I think the player structure of IPL franchisees needs to be looked into. Like I tweeted to you, had Gambhir decided to rest after World Cup, KKR would have been upset because even though they don't have to pay him that 2+ million if he does not play! They would have been upset because selecting Gambhir ate up those 2+ millions from their budget, which they could have spent on someone else who would have been available.

I don't doubt for a moment that players are well aware of what their priorities are. They know that there is greater pride in being a part of the World No. 1 Test team than leading KKR. But considering the financial aspects of sport, I don't think they have much choice after they sign the dotted line!

BCCI needs to work out some guidelines whereby the centrally contracted players can manage their fitness and form and preparations despite the IPL.

I would suggest a different budget for the centrally contracted players and a different one for the rest. And a limit on the number of league games that the centrally contracted players can play (not too small, but something like 11 out of 14 games). If such steps, combined with the possibility of increasing foreign players from 4 to 5 per XI, IPL franchisees could still maintain their team's brand value, and the important players of the Indian line-up can work on managing their fitness too.

It will be a hard task of correcting the mistakes made in the lead up to this loss (if at all BCCI does wake up to realise their mistakes)! I hope the process starts now, before we learn a few more shocking lessons!

Balajhi said...

Shridar, IPL is going to be a big issue for BCCI to handle, if at all it decides to tinker with it. I certainly like major overhaul of IPL. But then for that to happen BCCI has to let go its revenue opportunity and allow cut back of original auction price. I don't see any way franchisees agreeing to let go their star players during league games, unless stars themselves walk away ditching their franchisees and the money that comes from them.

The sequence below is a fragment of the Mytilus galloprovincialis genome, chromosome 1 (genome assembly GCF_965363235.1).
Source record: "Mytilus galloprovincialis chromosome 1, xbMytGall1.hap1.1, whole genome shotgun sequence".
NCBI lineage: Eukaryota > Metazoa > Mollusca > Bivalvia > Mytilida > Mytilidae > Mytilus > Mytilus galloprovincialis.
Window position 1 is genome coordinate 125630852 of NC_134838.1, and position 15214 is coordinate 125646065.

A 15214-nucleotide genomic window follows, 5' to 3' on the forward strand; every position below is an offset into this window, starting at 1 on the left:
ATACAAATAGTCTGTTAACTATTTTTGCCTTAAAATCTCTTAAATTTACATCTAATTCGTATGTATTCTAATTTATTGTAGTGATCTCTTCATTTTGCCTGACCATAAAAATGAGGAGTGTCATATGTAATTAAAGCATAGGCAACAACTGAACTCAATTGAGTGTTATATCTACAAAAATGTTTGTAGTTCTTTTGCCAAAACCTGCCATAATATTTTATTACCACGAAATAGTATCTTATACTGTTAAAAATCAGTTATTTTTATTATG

There is no doubt that IPL is hampering Indian cricket (especially in tests) as it eats into whatever time that is available for players to recover from injuries or take quality rest. For anyone to perform at their best, they do need some rest. Rest is very much part of preparation. you have to tune up your mind and body.

IPL is a monster and am not sure it doesn't turn into a frankenstein's one.

Unknown said...


I don't see the stars walking away from the IPL on their own. Multiple reasons for that. For one, it would mean cold-shouldering the mighty BCCI itself. Secondly, the money offered is too tempting. Lets face it, very few men would be able to refuse that kind of money for that kind of cricket. Third, these players have a limited shelf life. If they refuse this money in the peak of their career, they will never get a chance to earn as much ever again!

I don't blame them for being materialistic in this context. It's a very natural and a human thing to do!

IPL has hurt the Indian Test scene from the background thus far, and some of its effect was seen in this series. The greater impact, I fear, will be seen some time down the line when our batting personnel will change. Why India alone, some people claim that IPL has hurt Australia's cricketing scene as well, and some reckon that South Africa and Sri Lanka too might soon feel the pinch.

But out of all such speculations and futile discussions, in my opinion, if the IPL structure has to have a major overhaul, the initiative will have to be BCCI's. They are the bosses, and bosses have to take tough decisions sometimes. One such time is now!

Balajhi said...

Neither I blame players for going after money. But it is BCCI's job to ensure that IPL doesn't affect our test match aspirations. But the problem is we have arrogant and irresponsible people who don't see the reason as our board office bearers. Neither will players make the move nor will BCCI. We got to get going with whatever we get, like the English football fans.

Unknown said...

I hope that this series serves as a call for the BCCI to revisit our cricket structure, as it is in a desperate need of overhaul - both the FC matches as well as the IPL.

Whatever happens in the 4th Test and the ODI series to follow, I hope the lessons learnt on this tour won't be brushed under the carpet!